Wednesday, April 21, 2010

Scarboro Fair

"Deputy in Disguise" is a look back at my career in law enforcement, first as a deputy sheriff, and more poignantly at what it was like to rise through the ranks from patrolman on the streets of a small red-neck town, to Chief of Police in something of a lions den.
In the photo shown here a black band is draped across my badge as a salute to a fellow officer who was killed in the line of duty. That tragedy occurred in the city of Whitehall, Ohio on the day we opened our display tent in Obetz for the annual summer celebration known as the Zucchini festival.
As difficult as it was for all of us to focus on what should have been a celebratory atmosphere, we managed to do do so with heavy hearts. But even the killing of a policeman on that day did not deter the attempts of some to make keeping the peace in our village more challenging than it ever should have been. But the challenges were there and I discuss many of them in great detail in my latest publishing adventure.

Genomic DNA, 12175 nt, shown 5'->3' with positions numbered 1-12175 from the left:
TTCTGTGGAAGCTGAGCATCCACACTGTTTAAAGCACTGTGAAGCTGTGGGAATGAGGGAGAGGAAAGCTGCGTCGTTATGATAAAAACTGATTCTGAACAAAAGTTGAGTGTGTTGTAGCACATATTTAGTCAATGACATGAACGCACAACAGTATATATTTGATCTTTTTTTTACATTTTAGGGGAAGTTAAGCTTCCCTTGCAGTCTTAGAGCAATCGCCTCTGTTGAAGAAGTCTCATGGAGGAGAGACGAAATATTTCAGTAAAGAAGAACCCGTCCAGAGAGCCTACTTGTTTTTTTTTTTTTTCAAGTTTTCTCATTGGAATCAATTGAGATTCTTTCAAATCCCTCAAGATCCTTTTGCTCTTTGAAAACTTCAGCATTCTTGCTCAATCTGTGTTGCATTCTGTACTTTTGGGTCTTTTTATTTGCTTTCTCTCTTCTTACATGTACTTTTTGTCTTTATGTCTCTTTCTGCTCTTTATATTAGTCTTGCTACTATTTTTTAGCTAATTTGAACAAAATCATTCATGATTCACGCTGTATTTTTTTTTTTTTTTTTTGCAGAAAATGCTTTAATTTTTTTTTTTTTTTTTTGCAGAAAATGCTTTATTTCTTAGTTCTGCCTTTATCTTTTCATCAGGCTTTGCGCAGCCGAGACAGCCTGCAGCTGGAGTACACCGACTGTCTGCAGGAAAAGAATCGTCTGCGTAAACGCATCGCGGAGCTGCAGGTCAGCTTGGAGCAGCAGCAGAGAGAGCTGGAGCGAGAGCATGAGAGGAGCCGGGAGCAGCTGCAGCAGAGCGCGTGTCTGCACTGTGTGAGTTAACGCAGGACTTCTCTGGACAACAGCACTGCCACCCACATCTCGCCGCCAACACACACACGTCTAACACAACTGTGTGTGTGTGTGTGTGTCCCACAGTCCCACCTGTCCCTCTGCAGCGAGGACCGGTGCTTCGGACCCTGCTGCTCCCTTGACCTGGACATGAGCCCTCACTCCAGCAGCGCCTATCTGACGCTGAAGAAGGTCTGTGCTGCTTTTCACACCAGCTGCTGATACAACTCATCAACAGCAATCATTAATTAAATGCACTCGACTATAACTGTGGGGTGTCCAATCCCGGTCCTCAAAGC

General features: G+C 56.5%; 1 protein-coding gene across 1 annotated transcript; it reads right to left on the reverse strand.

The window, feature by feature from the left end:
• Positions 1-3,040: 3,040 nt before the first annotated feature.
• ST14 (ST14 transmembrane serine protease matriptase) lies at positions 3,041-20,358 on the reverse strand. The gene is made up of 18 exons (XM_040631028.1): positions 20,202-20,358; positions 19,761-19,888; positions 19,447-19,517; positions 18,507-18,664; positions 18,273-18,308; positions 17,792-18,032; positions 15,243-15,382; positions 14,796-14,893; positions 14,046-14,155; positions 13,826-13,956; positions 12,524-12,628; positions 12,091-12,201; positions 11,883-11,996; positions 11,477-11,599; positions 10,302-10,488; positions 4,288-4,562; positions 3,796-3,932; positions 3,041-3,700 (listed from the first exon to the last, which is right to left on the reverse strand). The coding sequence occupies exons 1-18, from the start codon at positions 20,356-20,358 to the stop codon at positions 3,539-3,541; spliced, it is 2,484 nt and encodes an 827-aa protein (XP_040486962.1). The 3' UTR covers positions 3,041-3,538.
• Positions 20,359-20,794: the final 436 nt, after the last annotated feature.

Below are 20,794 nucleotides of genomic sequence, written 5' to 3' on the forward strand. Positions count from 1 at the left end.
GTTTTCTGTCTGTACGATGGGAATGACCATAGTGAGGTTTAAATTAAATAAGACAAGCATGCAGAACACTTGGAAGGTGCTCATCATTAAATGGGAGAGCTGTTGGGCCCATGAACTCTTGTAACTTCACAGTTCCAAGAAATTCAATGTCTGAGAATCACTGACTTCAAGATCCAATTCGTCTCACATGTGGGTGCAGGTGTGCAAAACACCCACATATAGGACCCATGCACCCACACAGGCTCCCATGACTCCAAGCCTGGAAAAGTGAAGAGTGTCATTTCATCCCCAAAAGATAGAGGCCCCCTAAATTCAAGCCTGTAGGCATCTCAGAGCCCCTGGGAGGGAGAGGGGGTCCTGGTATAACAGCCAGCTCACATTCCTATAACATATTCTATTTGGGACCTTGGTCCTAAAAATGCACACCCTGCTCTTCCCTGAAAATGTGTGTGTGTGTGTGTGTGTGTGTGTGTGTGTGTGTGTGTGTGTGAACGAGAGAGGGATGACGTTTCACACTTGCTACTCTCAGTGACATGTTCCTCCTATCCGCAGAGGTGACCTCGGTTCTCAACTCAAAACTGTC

"Deputy in Disguise" is also a metaphor for how I personally viewed those years in law enforcement. The book looks deeply into my previous life as something of a hippie as I made my living playing records and talking on the radio at several of Columbus Ohio's top radio stations.
Becoming a cop was probably the most radical thing I ever accomplished, but thanks to the communications skills I honed as a broadcaster I managed to not only survive all of it, but win many friends and supporters, while finding ways to beat off some of the worst detractors who ever attempted to derail my objectives. And in the end, I walked away from all of it laughing at most of it, and knowing that I did make a difference.
Whether my accomplishments were for the better or for the worse may be debated in Obetz for decades to come.

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